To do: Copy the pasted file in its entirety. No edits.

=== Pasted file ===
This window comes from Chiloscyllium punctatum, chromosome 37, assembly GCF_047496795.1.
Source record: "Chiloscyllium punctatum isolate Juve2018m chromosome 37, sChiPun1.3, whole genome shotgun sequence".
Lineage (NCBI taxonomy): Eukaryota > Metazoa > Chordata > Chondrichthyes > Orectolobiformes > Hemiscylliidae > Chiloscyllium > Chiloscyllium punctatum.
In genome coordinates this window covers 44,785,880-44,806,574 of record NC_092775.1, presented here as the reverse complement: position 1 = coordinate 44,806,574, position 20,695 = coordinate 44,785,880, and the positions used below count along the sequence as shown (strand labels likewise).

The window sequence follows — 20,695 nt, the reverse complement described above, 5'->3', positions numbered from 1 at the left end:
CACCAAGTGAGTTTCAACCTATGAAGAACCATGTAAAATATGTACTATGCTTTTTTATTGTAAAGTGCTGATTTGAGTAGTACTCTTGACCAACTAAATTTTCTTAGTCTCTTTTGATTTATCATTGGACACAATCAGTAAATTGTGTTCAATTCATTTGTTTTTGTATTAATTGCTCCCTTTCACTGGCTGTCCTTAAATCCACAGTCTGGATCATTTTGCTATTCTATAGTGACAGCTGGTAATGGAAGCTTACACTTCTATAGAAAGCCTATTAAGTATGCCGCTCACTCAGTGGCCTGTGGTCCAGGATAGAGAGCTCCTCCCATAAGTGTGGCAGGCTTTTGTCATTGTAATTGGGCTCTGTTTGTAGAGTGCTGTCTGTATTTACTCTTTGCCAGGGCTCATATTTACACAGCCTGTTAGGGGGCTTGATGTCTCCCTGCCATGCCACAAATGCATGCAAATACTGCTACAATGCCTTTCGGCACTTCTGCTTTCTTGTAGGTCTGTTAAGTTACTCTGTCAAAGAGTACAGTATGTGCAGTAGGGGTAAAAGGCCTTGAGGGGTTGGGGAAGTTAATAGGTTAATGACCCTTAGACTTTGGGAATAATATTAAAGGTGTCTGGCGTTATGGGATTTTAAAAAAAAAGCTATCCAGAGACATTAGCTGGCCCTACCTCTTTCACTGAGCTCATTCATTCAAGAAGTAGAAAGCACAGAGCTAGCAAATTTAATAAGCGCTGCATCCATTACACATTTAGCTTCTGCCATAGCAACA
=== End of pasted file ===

This window comes from Chiloscyllium punctatum, chromosome 37, assembly GCF_047496795.1.
Source record: "Chiloscyllium punctatum isolate Juve2018m chromosome 37, sChiPun1.3, whole genome shotgun sequence".
Lineage (NCBI taxonomy): Eukaryota > Metazoa > Chordata > Chondrichthyes > Orectolobiformes > Hemiscylliidae > Chiloscyllium > Chiloscyllium punctatum.
In genome coordinates this window covers 44,785,880-44,806,574 of record NC_092775.1, presented here as the reverse complement: position 1 = coordinate 44,806,574, position 20,695 = coordinate 44,785,880, and the positions used below count along the sequence as shown (strand labels likewise).

The window sequence follows — 20,695 nt, the reverse complement described above, 5'->3', positions numbered from 1 at the left end:
CACCAAGTGAGTTTCAACCTATGAAGAACCATGTAAAATATGTACTATGCTTTTTTATTGTAAAGTGCTGATTTGAGTAGTACTCTTGACCAACTAAATTTTCTTAGTCTCTTTTGATTTATCATTGGACACAATCAGTAAATTGTGTTCAATTCATTTGTTTTTGTATTAATTGCTCCCTTTCACTGGCTGTCCTTAAATCCACAGTCTGGATCATTTTGCTATTCTATAGTGACAGCTGGTAATGGAAGCTTACACTTCTATAGAAAGCCTATTAAGTATGCCGCTCACTCAGTGGCCTGTGGTCCAGGATAGAGAGCTCCTCCCATAAGTGTGGCAGGCTTTTGTCATTGTAATTGGGCTCTGTTTGTAGAGTGCTGTCTGTATTTACTCTTTGCCAGGGCTCATATTTACACAGCCTGTTAGGGGGCTTGATGTCTCCCTGCCATGCCACAAATGCATGCAAATACTGCTACAATGCCTTTCGGCACTTCTGCTTTCTTGTAGGTCTGTTAAGTTACTCTGTCAAAGAGTACAGTATGTGCAGTAGGGGTAAAAGGCCTTGAGGGGTTGGGGAAGTTAATAGGTTAATGACCCTTAGACTTTGGGAATAATATTAAAGGTGTCTGGCGTTATGGGATTTTAAAAAAAAAGCTATCCAGAGACATTAGCTGGCCCTACCTCTTTCACTGAGCTCATTCATTCAAGAAGTAGAAAGCACAGAGCTAGCAAATTTAATAAGCGCTGCATCCATTACACATTTAGCTTCTGCCATAGCAACA